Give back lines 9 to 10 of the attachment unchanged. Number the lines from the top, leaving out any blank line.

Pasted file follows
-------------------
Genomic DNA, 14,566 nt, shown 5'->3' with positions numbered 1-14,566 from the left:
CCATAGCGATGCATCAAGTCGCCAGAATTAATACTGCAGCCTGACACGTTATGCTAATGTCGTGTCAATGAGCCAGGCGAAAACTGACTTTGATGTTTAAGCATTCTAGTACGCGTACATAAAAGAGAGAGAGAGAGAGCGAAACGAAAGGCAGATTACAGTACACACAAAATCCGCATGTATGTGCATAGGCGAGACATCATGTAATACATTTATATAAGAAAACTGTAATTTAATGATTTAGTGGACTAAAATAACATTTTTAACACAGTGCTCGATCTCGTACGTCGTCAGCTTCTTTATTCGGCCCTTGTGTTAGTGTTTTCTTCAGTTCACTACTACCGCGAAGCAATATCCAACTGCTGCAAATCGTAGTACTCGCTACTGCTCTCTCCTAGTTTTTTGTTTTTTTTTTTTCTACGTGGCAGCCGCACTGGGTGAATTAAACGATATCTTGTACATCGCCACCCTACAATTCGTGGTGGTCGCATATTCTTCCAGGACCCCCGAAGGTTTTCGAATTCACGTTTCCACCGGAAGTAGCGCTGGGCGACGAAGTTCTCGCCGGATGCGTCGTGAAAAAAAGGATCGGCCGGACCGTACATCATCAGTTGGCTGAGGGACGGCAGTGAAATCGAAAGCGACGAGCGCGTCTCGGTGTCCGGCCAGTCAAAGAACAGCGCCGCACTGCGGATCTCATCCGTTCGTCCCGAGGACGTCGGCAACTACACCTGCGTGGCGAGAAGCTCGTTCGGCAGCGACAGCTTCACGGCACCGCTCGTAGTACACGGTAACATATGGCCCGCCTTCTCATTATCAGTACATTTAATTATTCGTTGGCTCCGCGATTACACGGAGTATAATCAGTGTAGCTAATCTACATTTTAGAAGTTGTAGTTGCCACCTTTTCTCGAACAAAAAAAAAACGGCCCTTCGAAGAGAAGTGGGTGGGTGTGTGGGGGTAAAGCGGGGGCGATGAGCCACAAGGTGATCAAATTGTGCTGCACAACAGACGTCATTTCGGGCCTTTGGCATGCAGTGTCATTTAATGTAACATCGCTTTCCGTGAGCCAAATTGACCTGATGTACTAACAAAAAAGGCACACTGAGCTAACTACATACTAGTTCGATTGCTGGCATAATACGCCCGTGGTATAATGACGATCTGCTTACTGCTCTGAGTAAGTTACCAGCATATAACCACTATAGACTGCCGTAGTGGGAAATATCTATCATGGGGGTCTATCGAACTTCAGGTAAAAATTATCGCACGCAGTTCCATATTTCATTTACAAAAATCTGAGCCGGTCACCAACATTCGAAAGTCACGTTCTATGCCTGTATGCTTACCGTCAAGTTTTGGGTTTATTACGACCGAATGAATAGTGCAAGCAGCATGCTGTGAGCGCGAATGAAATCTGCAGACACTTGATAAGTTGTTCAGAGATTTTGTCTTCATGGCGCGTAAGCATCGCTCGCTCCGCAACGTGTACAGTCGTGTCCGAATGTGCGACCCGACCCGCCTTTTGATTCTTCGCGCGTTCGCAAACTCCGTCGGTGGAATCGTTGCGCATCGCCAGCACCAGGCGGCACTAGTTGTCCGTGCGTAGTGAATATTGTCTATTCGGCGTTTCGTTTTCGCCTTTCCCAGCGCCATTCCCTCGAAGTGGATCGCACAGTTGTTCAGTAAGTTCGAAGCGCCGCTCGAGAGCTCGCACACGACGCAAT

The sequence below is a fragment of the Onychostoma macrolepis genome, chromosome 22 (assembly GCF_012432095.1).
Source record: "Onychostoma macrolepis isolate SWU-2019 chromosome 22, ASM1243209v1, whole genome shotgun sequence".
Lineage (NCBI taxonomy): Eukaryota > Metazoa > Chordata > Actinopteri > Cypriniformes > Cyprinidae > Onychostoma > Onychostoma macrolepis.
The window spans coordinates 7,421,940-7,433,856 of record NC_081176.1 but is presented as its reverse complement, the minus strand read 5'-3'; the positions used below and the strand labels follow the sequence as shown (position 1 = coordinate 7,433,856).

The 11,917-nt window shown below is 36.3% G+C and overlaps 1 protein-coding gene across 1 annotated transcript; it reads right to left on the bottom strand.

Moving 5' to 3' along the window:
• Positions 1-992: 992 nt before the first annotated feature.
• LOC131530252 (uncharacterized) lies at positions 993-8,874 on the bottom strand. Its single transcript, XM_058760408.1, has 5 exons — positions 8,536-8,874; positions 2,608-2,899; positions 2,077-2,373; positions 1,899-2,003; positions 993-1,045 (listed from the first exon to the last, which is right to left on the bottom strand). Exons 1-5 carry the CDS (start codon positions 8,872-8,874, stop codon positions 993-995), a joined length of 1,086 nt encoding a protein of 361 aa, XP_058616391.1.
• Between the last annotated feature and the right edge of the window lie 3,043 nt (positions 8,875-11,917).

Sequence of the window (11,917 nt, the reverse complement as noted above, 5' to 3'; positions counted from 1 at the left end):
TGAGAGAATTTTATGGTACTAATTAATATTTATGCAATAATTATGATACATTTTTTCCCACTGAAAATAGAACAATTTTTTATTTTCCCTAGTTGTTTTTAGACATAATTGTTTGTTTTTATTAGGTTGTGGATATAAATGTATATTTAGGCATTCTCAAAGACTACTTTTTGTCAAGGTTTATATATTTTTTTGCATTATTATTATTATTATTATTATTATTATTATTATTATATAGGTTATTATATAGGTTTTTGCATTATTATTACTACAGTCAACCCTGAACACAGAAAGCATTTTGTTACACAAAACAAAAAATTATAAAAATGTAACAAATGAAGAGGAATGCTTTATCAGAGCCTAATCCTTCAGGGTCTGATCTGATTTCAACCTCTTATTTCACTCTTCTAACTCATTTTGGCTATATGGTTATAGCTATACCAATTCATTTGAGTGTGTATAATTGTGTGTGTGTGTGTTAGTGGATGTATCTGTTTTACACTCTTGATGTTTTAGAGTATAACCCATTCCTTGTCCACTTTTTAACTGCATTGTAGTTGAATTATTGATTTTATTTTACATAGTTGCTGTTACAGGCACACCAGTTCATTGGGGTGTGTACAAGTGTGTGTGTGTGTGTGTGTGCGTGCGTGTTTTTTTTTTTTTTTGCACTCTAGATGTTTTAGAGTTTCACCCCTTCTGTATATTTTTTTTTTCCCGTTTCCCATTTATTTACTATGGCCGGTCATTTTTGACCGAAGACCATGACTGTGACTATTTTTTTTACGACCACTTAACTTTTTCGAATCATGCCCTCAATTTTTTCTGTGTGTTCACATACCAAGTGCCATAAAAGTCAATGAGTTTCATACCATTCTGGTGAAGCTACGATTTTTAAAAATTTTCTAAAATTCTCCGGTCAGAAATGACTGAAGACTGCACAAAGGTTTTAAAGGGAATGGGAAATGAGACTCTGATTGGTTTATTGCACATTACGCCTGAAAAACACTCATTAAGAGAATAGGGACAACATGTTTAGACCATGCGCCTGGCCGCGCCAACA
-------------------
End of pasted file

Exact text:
• Positions 1-992: 992 nt before the first annotated feature.
• LOC131530252 (uncharacterized) lies at positions 993-8,874 on the bottom strand. Its single transcript, XM_058760408.1, has 5 exons — positions 8,536-8,874; positions 2,608-2,899; positions 2,077-2,373; positions 1,899-2,003; positions 993-1,045 (listed from the first exon to the last, which is right to left on the bottom strand). Exons 1-5 carry the CDS (start codon positions 8,872-8,874, stop codon positions 993-995), a joined length of 1,086 nt encoding a protein of 361 aa, XP_058616391.1.